Options are exciting investment “vehicles,” but to be used profitably, you need to understand what they mean and what they can or cannot do for you. You have now scratched the surface of the option world.
You’ve now reached a level that gives you some ammunition and skills to play the basic options game. You have some valuable tools that give you the chance to win, too. This is a free starting point that most option traders use to calculate prices, click here for more information.
- Underlying Security – Is a stock or bond, (or other security) on which derivative instruments, such as futures, ETFs, and options, are based.
- Expiration Date – The date that the option expires, usually the 3rd Friday of the month in the U.S.
- Strike Price – The price at which the option contract can be executed.
- Exercising an option – When the holder of an option chooses to buy or sell at the price agreed in the contract.
- Call Option – The right, but not the obligation, to buy a stock at a certain price before the expiration date.
- Put Option – The right, but not the obligation, to sell a stock at a certain price before the expiration date.
- Covered Call – Writing/selling a call option on a stock that you currently own.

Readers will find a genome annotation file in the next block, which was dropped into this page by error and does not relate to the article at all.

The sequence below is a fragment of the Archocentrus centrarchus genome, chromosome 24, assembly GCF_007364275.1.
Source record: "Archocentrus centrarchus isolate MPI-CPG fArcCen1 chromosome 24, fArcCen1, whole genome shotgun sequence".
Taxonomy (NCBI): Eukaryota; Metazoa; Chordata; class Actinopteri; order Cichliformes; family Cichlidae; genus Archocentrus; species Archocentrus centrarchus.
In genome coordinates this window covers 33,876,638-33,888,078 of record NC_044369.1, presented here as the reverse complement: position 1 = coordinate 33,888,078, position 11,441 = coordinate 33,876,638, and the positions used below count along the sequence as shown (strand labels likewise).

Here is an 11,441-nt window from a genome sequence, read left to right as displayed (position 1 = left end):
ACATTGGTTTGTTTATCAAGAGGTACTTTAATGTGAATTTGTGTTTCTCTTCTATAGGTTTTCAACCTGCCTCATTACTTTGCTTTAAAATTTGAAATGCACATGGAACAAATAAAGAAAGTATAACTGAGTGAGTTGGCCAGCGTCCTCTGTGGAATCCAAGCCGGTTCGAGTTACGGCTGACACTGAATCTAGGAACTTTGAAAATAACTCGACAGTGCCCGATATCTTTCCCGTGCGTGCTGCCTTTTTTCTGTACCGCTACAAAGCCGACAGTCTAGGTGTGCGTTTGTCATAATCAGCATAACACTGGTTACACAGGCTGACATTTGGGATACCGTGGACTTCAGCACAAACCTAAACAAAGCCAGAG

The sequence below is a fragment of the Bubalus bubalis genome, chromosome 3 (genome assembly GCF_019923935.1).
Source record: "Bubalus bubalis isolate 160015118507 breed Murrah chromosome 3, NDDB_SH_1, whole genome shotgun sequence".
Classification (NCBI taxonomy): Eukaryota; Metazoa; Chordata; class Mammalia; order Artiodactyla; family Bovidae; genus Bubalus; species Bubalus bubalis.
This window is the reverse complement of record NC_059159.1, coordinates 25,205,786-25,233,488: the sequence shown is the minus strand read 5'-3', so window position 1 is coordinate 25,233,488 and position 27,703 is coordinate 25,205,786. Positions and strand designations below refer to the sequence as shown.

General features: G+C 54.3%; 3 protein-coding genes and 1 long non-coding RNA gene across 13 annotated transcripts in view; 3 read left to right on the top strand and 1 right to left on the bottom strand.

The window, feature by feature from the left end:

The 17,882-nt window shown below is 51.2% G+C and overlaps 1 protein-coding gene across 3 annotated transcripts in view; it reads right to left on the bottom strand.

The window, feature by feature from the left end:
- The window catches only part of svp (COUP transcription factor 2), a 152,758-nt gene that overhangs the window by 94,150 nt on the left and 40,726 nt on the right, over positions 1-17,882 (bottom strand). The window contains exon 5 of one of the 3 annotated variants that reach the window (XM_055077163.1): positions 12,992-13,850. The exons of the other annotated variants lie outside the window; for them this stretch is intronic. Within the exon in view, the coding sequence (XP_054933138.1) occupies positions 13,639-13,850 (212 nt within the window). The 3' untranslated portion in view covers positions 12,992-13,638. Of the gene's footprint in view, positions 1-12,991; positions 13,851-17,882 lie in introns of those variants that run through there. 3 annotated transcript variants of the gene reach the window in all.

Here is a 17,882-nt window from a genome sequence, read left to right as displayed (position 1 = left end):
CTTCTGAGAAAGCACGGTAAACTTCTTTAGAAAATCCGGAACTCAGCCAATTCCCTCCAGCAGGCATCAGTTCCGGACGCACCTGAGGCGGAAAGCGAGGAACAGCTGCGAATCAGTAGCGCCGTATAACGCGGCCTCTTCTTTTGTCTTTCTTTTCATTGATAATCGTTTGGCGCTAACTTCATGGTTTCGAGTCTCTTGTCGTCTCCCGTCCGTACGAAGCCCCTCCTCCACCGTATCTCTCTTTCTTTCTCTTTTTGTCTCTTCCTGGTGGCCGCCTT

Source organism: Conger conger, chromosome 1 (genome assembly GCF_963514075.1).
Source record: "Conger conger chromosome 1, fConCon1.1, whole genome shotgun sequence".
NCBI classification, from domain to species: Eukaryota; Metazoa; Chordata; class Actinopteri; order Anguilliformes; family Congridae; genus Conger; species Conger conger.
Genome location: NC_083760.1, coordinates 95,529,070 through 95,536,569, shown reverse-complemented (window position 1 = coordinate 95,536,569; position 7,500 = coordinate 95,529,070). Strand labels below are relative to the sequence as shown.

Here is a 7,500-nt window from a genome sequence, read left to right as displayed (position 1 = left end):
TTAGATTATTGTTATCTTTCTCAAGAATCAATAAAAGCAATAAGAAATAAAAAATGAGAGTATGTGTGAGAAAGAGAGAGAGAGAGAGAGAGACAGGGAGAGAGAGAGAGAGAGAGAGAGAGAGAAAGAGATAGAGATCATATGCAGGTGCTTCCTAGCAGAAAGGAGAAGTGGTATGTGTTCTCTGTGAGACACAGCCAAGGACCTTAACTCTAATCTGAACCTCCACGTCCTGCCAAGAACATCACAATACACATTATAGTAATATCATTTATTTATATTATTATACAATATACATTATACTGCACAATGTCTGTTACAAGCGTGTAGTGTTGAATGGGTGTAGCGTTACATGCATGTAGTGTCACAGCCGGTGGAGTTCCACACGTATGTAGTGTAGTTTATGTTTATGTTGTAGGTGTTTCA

- Naked Call – Writing/selling a call option on a stock that you do NOT currently own.
- Time Decay – The reduction in an option price that occurs over time due to the reduced chance of a big price movement in the underlying stock.
- Volatility – implies the is more uncertainty and risk for a stock’s future price, therefore it’s more difficult to predict whether there will be gains or losses for this investment.
- Implied Volatility – a measurement of the market’s view of the likelihood of changes in a given security’s price, whether or not it’s real or perceived.
- Put Interest – the general market sentiment is that the stock price will go down, so there are more puts than call options.
- Call Interest – the general market sentiment is that the stock price will go up, so there are more calls than put options
- The Black-Scholes Model – The most generally accepted option pricing model.
In your virtual trading account:
- Buy a call option on a stock that you think is going to go up
- Buy a put option on a stock that you think is gong to go down
- Write an out-of-the-money covered call on a stock that you have in your portfolio and see if it expires worthless
- Buy a put on a stock that you have a profit on and try to lock in those profits